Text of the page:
1. This evidence is presented to the Select Committee to provide a perspective in terms of the threats, vulnerability and consequences of the UK Energy Supply System within a global-national context characterized by unprecedented uncertainties and increasingly complex intertwines. This contribution is based upon the ACEGES project (www.aceges.org). ACEGES stands for Agent-based Computational Economics of the Global Energy System. The ACEGES models the energy demand and supply of 216 countries.
2. The aim is not to present another set of quantifications for policymaking, as there are a number of reports and papers published in recent years. Rather the aim is to provide a coherent overview of i) the assumptions of the energy models used to produce the published quantifications and ii) the approach used to develop energy scenarios for the assessment of the UK's Energy Supply.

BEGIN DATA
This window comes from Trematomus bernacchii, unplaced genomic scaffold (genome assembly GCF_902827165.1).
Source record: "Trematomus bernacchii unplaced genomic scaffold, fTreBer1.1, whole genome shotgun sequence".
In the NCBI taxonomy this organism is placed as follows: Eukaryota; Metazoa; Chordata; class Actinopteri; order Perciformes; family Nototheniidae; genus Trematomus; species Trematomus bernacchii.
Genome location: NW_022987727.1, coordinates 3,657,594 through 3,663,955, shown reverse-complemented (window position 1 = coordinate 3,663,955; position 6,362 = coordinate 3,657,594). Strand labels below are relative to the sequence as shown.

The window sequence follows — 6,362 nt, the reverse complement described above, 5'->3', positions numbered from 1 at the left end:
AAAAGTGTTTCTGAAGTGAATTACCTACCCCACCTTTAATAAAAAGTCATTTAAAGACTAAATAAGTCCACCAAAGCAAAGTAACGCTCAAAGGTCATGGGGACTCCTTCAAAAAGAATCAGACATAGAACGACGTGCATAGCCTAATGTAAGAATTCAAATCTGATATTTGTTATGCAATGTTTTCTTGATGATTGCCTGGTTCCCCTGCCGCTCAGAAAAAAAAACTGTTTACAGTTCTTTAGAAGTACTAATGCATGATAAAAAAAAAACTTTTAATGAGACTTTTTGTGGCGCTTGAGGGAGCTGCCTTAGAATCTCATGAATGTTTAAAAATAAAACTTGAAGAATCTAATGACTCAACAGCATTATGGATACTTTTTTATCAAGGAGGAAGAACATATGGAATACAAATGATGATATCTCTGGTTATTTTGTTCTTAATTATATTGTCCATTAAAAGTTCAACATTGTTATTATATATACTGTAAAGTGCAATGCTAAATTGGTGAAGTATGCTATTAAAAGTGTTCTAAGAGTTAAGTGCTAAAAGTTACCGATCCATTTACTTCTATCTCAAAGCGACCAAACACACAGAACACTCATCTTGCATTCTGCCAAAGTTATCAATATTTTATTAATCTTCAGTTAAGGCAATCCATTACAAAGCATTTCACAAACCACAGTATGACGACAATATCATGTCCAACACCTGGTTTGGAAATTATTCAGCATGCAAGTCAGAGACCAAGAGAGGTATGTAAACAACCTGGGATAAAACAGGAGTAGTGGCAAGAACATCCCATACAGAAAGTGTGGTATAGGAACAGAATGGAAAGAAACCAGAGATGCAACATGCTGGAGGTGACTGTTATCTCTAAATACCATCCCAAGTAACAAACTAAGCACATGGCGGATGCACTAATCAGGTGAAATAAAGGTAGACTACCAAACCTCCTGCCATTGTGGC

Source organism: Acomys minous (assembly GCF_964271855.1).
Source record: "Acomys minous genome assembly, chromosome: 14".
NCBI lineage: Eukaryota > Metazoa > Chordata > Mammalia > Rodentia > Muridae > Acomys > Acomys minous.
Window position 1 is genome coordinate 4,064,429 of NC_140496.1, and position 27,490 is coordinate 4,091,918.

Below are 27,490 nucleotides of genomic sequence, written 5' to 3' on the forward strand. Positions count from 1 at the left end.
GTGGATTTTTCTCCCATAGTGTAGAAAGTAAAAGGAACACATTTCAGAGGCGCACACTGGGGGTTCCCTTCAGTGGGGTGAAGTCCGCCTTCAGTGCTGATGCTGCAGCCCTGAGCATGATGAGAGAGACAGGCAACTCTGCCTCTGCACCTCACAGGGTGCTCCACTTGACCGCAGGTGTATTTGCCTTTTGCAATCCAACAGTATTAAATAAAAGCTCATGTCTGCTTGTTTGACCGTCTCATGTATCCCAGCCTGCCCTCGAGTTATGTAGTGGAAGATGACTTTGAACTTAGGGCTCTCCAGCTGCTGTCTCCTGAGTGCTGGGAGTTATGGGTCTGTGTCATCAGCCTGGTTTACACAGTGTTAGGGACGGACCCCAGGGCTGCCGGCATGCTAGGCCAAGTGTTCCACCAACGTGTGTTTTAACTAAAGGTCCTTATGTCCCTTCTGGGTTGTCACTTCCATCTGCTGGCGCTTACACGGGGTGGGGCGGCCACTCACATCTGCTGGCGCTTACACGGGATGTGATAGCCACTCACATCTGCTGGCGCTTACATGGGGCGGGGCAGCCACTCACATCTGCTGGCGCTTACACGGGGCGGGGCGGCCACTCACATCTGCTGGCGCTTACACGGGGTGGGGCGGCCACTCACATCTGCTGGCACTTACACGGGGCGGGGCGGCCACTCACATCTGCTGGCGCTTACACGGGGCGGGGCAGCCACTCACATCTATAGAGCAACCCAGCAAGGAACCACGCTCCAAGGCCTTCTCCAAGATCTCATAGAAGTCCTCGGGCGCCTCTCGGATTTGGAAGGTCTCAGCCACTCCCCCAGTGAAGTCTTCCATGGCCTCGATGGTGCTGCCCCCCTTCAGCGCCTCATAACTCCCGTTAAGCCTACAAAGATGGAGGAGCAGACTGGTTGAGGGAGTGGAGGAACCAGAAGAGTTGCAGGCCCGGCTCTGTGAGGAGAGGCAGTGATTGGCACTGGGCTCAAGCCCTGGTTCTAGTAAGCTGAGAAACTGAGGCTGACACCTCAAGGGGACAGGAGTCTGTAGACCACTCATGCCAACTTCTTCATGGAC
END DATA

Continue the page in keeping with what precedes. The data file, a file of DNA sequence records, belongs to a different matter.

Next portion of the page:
3. I am a specialist in the modelling of fuzzy phenomena and complex adaptive systems such as the Energy System. My research work aims to support evidence-based energy policy by means of controlled computational experiments. Currently, I am the Deputy Director of the Centre for International Business and Sustainability (CIBS) at the London Metropolitan Business School. I am also the organise of the "UK Energy Day: Sustainable Supply" which is part of the European network of events led by the Intelligent Energy Europe (IEE) agency of the European Commission (EC).
4. It is evident today that the long-term sustainability of the UK's energy system is under acute strain. Therefore the comments that follow mainly deal with the need to enhance:
a. The existing energy models to assess the sensitivity of the UK's energy supply.
b. The way of developing multidimensional global-national continuous scenarios for long-term assessment of the resilient of the UK energy system to international events.
I will start with the latter.